By that point, McKellen seemed to no longer be reprising the role, and the creatives thought the task of recasting Magneto was daunting. Funny enough, though, the actor who would eventually play the young Magneto, Michael Fassbender’s big breakout movieInglorious Basterds, had opened in theaters two months before that interview.

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X-Men: First Class Takes X-Men Origins Place, Which Becomes a Problem

All while this was happening, 20th Century Fox was also developing an X-Men prequel. The film became X-Men: First Class and development began in 2008 with a script by John Schwartz, famous for his work on The O.C., but when Bryan Singer was brought onto the film in October 2009, he tossed Schwartz’s script out, reportedly due to it being more of a teen film and Singer brought in writer Jamie Moss. X-Men: First Class was originally intended to follow X-Men Origins: Magneto, but following the disappointment of X-Men Origins: Wolverine, 20th Century Fox fast-tracked the movie and announced a June 2011 release date in May 2010, giving the movie thirteen months to cast, film, and edit before its release.


By this point, it was clear that X-Men Origins: Magneto was no longer on the table, and conflicts brewed behind the scenes. When Singer came on board X-Men: First Class as a producer, he chose to set the movie in the 1960s because he wanted it to detail a time in Xavier and Magneto’s life while they were in their twenties, but this was one year after X-Men Origins: Magneto shifted its script to also being set in the 1960s in Washington D.C.

As one was reading this, one might have noticed a few similarities between X-Men Origins: Magneto script and X-Men: First Class, which include:

  • Both movies are set in the 1960s and feature the beginning of the friendship of Professor X and Magneto
  • Magneto uses his powers as a young man to hunt down, torture, and kill many former Nazis.
  • Professor X and Magneto’s friendship falls apart, which leads to the beginning of the X-Men and the Brotherhood.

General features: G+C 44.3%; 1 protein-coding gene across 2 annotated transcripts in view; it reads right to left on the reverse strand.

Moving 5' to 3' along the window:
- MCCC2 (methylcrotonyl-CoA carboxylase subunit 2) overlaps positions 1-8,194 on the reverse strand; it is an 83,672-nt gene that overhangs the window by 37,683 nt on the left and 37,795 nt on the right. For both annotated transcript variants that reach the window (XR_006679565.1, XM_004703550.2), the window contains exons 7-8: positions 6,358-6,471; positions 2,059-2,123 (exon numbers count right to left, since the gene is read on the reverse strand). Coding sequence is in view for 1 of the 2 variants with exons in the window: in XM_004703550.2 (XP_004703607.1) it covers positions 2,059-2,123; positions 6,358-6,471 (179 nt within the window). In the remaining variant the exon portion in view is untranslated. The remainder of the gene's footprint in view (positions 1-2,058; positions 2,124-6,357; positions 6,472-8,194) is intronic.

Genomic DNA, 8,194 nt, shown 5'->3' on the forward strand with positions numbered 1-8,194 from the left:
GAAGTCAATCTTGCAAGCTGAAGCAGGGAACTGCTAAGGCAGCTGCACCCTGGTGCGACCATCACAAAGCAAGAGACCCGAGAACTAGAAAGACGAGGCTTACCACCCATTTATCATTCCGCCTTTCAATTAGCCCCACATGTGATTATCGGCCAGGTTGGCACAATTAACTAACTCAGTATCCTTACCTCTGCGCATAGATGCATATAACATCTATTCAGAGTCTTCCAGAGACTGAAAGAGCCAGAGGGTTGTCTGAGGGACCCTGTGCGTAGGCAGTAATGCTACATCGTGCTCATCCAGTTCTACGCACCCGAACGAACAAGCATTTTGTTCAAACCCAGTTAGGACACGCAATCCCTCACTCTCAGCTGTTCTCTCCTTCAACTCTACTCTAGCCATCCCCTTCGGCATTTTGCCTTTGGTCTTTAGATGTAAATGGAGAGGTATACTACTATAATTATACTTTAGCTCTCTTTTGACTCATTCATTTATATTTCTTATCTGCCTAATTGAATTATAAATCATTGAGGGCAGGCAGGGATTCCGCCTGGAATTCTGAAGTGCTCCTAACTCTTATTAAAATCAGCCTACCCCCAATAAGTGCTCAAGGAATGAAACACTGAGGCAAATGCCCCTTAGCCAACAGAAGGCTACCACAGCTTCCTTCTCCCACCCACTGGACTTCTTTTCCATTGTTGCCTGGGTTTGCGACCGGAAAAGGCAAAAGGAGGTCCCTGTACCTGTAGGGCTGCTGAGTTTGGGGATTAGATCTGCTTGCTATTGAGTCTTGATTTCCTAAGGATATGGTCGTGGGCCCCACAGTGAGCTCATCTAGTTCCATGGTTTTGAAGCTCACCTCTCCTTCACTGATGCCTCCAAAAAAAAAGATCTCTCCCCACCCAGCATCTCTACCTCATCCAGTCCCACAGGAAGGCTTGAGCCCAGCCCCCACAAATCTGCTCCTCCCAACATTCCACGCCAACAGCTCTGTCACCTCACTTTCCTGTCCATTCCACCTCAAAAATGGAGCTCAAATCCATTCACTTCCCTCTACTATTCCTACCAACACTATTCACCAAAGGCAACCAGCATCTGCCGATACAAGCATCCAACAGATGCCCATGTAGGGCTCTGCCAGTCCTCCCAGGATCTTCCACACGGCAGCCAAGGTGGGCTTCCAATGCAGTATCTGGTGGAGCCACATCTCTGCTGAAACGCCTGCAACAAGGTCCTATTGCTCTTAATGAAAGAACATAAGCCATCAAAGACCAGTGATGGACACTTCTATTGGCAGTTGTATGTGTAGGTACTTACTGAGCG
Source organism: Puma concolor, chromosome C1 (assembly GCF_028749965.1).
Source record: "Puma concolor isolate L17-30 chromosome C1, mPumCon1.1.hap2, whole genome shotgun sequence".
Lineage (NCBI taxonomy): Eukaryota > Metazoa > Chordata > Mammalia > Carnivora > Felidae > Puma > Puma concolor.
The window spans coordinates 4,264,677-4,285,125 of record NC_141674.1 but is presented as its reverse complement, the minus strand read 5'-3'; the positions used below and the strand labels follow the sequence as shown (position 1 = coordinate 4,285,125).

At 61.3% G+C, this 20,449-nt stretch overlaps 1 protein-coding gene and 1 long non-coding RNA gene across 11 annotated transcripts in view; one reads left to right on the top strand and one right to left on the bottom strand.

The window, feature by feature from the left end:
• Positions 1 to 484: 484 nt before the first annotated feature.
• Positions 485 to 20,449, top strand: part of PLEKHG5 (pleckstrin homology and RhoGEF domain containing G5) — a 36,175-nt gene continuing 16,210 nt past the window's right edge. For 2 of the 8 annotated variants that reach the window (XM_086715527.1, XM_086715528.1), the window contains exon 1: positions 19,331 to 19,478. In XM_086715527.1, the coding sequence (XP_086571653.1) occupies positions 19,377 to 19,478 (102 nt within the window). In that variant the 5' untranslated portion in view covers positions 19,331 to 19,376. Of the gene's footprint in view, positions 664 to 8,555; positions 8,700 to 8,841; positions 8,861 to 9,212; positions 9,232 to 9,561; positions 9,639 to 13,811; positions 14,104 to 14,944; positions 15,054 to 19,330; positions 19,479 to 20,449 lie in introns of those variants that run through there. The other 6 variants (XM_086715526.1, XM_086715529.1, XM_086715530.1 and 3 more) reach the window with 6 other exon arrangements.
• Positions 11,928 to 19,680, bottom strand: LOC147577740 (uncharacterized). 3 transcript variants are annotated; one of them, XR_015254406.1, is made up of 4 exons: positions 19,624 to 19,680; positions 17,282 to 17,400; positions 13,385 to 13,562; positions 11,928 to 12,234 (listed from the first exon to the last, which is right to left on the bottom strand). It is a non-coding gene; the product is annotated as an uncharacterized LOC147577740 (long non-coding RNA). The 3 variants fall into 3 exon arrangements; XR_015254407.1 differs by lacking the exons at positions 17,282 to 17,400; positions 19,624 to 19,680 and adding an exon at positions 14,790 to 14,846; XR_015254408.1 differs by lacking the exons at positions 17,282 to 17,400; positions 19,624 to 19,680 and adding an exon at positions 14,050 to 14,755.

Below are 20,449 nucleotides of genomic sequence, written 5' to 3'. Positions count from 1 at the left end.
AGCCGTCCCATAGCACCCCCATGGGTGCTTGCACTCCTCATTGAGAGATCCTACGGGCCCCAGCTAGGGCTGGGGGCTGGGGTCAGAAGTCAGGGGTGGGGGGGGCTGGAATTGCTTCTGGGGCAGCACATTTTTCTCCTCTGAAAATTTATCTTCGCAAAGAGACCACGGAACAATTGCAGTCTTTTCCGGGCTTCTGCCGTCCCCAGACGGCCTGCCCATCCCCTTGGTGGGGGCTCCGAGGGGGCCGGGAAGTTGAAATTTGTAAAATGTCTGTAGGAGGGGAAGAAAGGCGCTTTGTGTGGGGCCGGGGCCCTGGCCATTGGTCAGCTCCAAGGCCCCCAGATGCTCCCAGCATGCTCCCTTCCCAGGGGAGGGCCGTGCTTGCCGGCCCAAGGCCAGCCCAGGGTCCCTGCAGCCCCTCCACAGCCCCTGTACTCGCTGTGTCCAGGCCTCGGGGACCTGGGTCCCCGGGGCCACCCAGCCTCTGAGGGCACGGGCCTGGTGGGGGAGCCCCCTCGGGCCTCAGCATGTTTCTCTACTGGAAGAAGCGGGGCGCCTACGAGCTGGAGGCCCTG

• Both films feature a Nazi doctor as the villain.


Bryan Singer claims he never read Sheldon’s Turner X-Men: Origins: Magneto script. He denied ever using it as the basis of his script, but the Writers Guild of America arbitration ruled in Turner’s favor and credited him for the film’s story alongside Singer despite Turner never actually working on X-Men: First Class. Jamie Moss and Josh Schwartz’s collaborations ended up uncredited. This also wouldn’t be the only writing issue on X-Men: First Class, as Ashley Edward Miller and Zack Stentz rewrote the script for X-Men: First Class, but the film director Matthew Vaughn and writer Jane Goldman reportedly rewrote much of the script (all four are credited on the film).

In April 2011, just two months before the opening of X-Men: First Class, Singer responded to the WGA’s ruling to give Turner a story by credit. He told The Hollywood Reporter “I know where my ideas came from and none of them came from that script. I never read it. The story I created came from myself and the [X-Men] comic books.”


Yet this does conflict with a prior statement from Singer. In a December 2009 interview with Heat Vision, Singer said regarding X-Men: First Class, “This story would probably utilize some of the Magneto stories because it deals with a young Magneto, so it might supersede that because this would explore that relationship between a young, energetic professor and a disenfranchised victim of the Holocaust.” While there is a chance that Singer might not have read Turner’s script, there is a chance that he was at least aware of the story by X-Men producer Lauren Shuler Donner, who was working on both movies, and those elements did end up in X-Men: First Class.

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Magneto’s Origin Does Make It to the Big Screen

Michael Fassbender was cast as Magneto in X-Men: First Class, which opened on June 3, 2011. The movie was a critical hit, winning over fans and critics who were left disappointed by X-Men: The Last Stand and X-Men Origins: Wolverine. Fassbender himself likely could have carried X-Men Origins: Magneto if the stars had aligned properly, but it just shifted into a different set of films.


Fassbender’s depiction of Magneto received a majority of the praise, and he would reprise his role in 2014’s X-Men: Days of Future Past, 2016’s X-Men: Apocalypse, and 2019’s Dark Phoenix. Ian McKellen would return as Magneto in 2014’s X-Men: Days of Future Past, and while the two Magnetos never got to share the screen together, they did get to do the press tour, and fans saw the two Magnetos together. X-Men Origins: Magneto joined a long list of canceled X-Men movies that also includes Channing Tatum’s Gambit, X-Force, New Mutants sequels, a Multiple Man movie with James Franco, and a crossover with The Fantastic Four.